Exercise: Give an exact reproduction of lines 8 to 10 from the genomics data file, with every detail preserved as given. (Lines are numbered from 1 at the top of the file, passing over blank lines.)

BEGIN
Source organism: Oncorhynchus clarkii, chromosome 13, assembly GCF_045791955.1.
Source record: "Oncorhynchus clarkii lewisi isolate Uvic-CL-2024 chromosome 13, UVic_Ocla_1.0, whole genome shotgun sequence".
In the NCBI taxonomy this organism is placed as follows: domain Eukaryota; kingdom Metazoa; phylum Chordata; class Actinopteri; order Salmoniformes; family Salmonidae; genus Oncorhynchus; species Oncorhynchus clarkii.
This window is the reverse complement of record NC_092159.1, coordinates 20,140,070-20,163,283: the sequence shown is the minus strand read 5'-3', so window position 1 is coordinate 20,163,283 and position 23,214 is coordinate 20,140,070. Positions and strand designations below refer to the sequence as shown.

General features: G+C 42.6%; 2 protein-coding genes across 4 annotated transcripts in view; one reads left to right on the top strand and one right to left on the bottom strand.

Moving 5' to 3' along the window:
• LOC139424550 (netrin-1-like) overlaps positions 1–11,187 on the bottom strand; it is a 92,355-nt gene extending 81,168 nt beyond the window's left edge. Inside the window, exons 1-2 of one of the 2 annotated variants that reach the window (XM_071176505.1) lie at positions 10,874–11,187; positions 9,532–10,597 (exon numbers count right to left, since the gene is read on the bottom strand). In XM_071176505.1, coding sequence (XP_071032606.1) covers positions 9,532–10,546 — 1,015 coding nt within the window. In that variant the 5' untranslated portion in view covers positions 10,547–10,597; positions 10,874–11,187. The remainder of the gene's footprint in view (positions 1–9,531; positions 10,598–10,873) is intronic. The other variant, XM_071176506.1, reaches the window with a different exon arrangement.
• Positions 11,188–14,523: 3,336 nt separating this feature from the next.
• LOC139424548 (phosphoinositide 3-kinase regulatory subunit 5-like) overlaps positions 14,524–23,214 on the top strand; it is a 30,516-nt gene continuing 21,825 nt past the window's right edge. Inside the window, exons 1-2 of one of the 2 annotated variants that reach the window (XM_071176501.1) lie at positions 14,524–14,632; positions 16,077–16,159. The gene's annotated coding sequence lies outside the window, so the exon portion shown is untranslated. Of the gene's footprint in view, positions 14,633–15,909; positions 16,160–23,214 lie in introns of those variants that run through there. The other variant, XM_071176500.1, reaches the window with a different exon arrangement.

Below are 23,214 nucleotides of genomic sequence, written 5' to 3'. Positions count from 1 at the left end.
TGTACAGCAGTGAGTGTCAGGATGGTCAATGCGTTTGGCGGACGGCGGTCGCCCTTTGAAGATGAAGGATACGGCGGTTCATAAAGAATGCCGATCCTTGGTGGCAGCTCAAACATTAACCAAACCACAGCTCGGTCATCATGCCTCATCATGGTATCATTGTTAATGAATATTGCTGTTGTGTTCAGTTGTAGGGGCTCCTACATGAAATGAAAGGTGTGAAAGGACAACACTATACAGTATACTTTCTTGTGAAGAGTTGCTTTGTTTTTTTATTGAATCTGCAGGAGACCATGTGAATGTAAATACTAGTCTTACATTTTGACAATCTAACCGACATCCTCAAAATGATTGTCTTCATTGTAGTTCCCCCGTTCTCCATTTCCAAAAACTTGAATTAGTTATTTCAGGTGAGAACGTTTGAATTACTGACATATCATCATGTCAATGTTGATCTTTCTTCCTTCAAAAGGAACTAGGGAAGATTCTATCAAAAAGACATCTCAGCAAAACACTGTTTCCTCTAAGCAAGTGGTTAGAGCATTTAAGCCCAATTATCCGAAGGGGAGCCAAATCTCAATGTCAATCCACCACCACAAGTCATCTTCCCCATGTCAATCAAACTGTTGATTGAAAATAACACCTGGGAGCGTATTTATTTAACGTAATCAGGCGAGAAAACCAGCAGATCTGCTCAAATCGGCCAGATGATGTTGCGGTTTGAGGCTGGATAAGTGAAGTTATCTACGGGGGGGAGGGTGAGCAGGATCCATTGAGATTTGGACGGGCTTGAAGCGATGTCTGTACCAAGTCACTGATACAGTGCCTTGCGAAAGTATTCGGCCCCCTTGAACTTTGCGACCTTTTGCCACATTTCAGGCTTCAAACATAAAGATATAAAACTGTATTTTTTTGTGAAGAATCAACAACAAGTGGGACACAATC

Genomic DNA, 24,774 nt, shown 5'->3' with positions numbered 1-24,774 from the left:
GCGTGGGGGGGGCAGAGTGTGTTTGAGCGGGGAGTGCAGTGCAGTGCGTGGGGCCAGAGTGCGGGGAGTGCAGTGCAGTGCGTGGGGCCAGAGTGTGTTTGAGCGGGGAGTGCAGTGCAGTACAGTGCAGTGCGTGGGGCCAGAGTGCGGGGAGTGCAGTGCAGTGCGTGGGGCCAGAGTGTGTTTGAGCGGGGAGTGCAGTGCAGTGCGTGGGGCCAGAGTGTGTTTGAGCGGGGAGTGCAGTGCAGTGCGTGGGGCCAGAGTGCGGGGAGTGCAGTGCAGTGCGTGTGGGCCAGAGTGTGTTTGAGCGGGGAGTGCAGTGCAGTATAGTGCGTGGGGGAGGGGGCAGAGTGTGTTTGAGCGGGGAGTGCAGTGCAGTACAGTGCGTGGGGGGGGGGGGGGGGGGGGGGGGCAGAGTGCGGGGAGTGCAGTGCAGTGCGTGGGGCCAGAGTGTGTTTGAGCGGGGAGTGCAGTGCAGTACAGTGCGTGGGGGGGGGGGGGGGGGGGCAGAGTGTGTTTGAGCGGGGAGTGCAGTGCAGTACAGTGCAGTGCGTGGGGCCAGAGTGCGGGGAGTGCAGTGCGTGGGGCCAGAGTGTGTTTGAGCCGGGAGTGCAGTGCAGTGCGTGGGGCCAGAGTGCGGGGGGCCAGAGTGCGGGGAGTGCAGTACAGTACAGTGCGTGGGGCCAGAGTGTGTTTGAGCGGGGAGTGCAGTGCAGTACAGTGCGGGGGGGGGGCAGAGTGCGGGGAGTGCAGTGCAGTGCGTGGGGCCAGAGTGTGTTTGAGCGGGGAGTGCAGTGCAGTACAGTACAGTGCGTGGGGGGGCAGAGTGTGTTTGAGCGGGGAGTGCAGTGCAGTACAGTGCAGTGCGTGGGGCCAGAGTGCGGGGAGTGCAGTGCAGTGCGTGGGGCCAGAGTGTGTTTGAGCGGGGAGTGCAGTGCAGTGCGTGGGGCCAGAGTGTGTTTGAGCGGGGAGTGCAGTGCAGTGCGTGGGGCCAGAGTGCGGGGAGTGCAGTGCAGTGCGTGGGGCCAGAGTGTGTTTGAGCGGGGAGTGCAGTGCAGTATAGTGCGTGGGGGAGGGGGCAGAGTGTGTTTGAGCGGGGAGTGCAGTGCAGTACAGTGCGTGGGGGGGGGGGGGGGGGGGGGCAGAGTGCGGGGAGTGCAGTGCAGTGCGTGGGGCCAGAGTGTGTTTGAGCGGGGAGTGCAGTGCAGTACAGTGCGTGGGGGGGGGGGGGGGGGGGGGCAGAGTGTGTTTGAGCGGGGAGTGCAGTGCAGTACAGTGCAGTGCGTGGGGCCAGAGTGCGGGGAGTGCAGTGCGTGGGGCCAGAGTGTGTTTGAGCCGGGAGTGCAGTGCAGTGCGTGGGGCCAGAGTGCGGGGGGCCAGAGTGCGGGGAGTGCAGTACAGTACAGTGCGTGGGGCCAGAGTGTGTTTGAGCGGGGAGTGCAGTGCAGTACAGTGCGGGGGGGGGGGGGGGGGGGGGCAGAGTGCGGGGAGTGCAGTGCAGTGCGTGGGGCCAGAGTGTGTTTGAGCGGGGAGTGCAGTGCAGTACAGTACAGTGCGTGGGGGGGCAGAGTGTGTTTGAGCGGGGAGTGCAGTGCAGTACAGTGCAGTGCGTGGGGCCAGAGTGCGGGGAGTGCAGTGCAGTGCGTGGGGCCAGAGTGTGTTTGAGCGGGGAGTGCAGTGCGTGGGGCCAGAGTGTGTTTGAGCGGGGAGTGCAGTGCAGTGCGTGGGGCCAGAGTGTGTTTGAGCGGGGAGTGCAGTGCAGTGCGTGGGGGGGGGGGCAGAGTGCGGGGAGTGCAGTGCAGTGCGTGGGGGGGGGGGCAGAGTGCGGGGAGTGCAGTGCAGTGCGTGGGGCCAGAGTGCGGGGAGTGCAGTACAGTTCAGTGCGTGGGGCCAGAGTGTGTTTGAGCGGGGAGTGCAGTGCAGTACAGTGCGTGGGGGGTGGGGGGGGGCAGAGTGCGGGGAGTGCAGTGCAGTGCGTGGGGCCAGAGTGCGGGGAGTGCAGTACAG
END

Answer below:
• Positions 11,188–14,523: 3,336 nt separating this feature from the next.
• LOC139424548 (phosphoinositide 3-kinase regulatory subunit 5-like) overlaps positions 14,524–23,214 on the top strand; it is a 30,516-nt gene continuing 21,825 nt past the window's right edge. Inside the window, exons 1-2 of one of the 2 annotated variants that reach the window (XM_071176501.1) lie at positions 14,524–14,632; positions 16,077–16,159. The gene's annotated coding sequence lies outside the window, so the exon portion shown is untranslated. Of the gene's footprint in view, positions 14,633–15,909; positions 16,160–23,214 lie in introns of those variants that run through there. The other variant, XM_071176500.1, reaches the window with a different exon arrangement.

Below are 23,214 nucleotides of genomic sequence, written 5' to 3'. Positions count from 1 at the left end.